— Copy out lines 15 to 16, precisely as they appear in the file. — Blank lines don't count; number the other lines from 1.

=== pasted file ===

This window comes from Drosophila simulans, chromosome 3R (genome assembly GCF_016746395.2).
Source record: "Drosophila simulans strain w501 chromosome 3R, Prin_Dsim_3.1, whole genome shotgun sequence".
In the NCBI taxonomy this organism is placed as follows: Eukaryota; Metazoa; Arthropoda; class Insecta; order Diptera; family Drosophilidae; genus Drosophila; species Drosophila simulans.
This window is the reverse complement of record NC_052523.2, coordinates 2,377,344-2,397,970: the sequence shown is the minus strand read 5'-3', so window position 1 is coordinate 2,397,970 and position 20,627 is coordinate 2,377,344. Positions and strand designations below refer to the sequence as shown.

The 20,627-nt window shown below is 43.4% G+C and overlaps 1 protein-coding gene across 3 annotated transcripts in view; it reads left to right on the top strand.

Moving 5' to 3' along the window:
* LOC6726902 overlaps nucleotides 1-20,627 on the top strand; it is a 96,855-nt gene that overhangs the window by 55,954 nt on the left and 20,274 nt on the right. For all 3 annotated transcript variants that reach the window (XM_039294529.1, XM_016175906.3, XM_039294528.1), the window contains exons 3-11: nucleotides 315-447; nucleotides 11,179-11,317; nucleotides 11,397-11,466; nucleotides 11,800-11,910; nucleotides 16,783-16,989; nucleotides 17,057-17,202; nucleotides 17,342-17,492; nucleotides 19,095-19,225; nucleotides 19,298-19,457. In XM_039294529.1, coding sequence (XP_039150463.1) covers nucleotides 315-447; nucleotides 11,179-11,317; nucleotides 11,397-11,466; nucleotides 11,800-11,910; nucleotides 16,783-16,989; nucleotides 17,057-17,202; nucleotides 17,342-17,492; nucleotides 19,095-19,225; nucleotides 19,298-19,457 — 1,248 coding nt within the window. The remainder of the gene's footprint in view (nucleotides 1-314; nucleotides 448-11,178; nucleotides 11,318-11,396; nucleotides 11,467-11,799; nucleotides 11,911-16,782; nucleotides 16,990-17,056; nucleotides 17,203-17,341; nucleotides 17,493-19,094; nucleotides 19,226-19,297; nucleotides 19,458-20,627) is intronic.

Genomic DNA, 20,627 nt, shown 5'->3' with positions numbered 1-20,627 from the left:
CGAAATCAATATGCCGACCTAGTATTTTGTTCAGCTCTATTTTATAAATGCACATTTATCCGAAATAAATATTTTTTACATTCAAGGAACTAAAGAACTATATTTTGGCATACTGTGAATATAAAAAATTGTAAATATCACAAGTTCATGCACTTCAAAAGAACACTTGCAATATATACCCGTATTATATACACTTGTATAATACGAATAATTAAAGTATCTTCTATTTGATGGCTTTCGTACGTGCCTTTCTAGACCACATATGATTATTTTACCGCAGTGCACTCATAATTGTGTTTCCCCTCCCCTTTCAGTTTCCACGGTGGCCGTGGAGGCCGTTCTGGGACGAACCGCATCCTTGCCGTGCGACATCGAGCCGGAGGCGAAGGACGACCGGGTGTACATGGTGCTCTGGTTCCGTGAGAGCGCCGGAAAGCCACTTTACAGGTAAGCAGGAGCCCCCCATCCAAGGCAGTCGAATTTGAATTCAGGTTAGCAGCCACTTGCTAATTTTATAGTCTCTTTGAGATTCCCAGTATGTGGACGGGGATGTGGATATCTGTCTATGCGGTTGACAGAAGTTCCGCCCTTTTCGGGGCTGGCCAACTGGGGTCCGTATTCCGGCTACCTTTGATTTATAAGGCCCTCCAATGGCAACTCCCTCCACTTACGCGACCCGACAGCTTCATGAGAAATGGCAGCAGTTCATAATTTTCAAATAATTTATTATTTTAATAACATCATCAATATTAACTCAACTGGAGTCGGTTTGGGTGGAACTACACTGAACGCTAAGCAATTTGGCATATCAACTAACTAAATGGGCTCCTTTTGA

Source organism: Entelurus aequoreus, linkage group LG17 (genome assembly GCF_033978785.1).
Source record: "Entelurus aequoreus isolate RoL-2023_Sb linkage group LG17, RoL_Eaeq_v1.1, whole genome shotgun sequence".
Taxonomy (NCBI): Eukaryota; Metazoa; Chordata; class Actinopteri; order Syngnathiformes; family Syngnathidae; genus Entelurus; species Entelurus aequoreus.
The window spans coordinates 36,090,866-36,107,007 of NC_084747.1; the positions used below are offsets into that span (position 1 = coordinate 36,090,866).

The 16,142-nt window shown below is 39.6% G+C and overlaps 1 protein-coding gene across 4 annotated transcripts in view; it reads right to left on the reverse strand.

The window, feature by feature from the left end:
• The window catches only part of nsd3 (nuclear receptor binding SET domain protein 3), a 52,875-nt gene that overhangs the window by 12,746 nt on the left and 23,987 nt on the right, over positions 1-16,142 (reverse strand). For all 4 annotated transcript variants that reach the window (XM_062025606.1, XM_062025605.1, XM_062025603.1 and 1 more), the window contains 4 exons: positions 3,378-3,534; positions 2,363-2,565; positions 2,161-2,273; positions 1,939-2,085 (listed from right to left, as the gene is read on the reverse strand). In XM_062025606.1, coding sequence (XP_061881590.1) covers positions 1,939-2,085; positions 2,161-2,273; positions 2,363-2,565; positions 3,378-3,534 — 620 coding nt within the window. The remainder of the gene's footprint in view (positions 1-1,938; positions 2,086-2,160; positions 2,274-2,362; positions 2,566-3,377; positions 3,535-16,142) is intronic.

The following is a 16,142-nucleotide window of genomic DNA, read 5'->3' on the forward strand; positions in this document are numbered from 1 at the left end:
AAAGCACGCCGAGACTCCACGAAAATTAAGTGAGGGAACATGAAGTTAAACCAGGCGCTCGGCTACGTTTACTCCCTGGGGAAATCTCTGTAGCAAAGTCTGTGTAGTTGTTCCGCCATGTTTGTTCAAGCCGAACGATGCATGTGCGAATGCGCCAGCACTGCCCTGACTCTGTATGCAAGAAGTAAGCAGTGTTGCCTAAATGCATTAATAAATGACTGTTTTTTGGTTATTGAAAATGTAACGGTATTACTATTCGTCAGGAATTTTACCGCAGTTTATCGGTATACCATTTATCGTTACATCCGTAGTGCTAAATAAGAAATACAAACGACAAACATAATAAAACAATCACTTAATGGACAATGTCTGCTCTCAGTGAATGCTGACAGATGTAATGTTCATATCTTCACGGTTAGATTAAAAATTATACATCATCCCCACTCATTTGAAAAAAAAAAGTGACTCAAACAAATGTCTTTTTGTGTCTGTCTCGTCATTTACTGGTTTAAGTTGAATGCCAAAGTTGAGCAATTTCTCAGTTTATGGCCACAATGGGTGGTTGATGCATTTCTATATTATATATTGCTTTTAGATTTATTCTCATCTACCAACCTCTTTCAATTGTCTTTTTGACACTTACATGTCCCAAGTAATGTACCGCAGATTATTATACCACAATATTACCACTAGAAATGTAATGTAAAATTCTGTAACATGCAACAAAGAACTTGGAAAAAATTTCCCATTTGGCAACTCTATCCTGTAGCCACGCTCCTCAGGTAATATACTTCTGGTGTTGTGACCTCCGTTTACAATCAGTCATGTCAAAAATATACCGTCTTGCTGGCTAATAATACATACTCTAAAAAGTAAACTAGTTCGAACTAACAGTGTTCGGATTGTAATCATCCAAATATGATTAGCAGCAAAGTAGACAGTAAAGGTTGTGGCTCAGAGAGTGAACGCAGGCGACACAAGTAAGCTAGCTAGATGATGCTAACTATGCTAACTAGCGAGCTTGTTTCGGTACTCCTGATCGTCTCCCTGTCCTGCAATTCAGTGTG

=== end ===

The window, feature by feature from the left end:
• The window catches only part of nsd3 (nuclear receptor binding SET domain protein 3), a 52,875-nt gene that overhangs the window by 12,746 nt on the left and 23,987 nt on the right, over positions 1-16,142 (reverse strand). For all 4 annotated transcript variants that reach the window (XM_062025606.1, XM_062025605.1, XM_062025603.1 and 1 more), the window contains 4 exons: positions 3,378-3,534; positions 2,363-2,565; positions 2,161-2,273; positions 1,939-2,085 (listed from right to left, as the gene is read on the reverse strand). In XM_062025606.1, coding sequence (XP_061881590.1) covers positions 1,939-2,085; positions 2,161-2,273; positions 2,363-2,565; positions 3,378-3,534 — 620 coding nt within the window. The remainder of the gene's footprint in view (positions 1-1,938; positions 2,086-2,160; positions 2,274-2,362; positions 2,566-3,377; positions 3,535-16,142) is intronic.